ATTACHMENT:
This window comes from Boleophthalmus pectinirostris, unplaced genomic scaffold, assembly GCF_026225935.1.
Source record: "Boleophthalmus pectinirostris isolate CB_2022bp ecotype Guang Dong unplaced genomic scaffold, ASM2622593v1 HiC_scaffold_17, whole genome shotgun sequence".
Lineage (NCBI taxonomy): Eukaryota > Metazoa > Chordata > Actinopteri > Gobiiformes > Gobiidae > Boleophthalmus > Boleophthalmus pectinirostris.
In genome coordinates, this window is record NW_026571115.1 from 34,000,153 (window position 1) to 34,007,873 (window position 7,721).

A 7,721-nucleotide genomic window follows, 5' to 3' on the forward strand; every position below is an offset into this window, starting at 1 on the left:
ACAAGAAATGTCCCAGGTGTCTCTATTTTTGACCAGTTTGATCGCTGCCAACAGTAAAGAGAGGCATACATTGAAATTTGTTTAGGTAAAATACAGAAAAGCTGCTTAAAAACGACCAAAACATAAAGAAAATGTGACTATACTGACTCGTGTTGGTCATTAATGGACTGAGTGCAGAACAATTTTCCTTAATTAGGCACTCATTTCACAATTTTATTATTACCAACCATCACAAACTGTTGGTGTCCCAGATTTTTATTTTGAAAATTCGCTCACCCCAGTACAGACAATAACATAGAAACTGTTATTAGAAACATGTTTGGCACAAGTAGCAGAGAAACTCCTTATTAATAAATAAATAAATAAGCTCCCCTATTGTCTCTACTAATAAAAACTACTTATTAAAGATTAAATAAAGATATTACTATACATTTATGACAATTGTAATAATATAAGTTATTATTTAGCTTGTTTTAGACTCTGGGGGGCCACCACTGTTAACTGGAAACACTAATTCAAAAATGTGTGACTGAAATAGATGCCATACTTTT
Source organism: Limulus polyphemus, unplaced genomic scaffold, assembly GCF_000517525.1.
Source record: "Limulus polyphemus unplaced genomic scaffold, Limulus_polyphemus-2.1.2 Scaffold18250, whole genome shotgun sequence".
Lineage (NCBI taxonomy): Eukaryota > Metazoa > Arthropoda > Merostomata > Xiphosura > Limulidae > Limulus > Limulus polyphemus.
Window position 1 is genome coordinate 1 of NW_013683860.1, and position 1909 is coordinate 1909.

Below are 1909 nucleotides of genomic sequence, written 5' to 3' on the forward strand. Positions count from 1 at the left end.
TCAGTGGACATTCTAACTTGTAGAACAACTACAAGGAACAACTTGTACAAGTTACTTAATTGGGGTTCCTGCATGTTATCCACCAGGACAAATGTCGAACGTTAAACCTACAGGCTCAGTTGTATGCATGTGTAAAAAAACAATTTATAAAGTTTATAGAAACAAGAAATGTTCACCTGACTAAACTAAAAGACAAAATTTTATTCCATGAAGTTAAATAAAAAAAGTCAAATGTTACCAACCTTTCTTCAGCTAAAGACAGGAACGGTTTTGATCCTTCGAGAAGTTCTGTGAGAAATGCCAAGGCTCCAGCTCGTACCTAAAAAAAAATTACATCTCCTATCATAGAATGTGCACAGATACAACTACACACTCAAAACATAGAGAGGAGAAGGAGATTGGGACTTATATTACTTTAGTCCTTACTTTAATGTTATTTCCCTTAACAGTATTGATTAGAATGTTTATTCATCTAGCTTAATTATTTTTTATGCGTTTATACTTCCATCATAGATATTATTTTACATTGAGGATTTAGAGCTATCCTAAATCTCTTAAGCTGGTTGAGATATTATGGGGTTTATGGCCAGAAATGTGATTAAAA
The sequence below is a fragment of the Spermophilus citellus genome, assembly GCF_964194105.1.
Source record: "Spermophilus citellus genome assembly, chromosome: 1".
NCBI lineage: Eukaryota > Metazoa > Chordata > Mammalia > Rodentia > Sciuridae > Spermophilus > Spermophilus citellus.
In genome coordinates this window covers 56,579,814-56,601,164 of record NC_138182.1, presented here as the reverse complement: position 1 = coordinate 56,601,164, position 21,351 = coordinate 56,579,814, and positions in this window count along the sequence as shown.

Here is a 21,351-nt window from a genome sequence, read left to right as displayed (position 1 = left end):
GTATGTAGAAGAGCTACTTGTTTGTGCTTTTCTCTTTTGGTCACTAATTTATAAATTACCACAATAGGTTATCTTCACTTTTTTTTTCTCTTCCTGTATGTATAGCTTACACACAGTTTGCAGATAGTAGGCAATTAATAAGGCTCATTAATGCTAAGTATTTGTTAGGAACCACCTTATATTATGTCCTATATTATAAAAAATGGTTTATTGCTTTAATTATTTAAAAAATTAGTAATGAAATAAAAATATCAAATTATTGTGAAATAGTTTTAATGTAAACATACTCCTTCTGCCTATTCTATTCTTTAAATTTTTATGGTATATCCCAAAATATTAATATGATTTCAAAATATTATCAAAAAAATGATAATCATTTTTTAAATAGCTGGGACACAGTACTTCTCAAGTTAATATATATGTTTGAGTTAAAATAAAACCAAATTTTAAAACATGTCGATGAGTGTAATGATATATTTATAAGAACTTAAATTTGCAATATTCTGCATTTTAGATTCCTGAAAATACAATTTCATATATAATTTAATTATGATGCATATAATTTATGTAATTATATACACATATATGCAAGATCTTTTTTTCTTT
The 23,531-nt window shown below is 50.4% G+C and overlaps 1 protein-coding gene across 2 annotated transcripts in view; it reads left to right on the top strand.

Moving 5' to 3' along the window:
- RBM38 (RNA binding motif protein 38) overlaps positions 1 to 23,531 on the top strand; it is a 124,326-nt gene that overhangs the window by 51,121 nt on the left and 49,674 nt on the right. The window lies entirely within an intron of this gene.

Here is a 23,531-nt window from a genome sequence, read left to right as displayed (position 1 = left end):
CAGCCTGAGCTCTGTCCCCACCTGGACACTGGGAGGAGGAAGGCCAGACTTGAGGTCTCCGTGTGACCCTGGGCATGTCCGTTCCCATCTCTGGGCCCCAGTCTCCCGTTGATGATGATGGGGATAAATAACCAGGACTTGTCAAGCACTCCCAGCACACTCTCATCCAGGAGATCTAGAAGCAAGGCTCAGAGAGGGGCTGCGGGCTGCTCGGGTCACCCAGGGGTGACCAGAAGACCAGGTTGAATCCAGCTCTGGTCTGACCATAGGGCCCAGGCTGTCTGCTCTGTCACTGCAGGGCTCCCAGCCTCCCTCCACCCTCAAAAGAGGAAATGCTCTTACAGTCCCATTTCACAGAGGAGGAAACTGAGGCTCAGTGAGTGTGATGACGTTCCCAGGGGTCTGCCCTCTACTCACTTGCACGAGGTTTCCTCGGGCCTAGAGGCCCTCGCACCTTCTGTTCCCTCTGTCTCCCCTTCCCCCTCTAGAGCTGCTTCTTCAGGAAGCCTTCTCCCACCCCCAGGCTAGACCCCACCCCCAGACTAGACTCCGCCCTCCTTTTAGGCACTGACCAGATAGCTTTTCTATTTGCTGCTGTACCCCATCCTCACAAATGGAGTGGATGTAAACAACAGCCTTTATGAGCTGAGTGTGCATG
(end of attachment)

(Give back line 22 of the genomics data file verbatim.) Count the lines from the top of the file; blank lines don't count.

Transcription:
Here is a 23,531-nt window from a genome sequence, read left to right as displayed (position 1 = left end):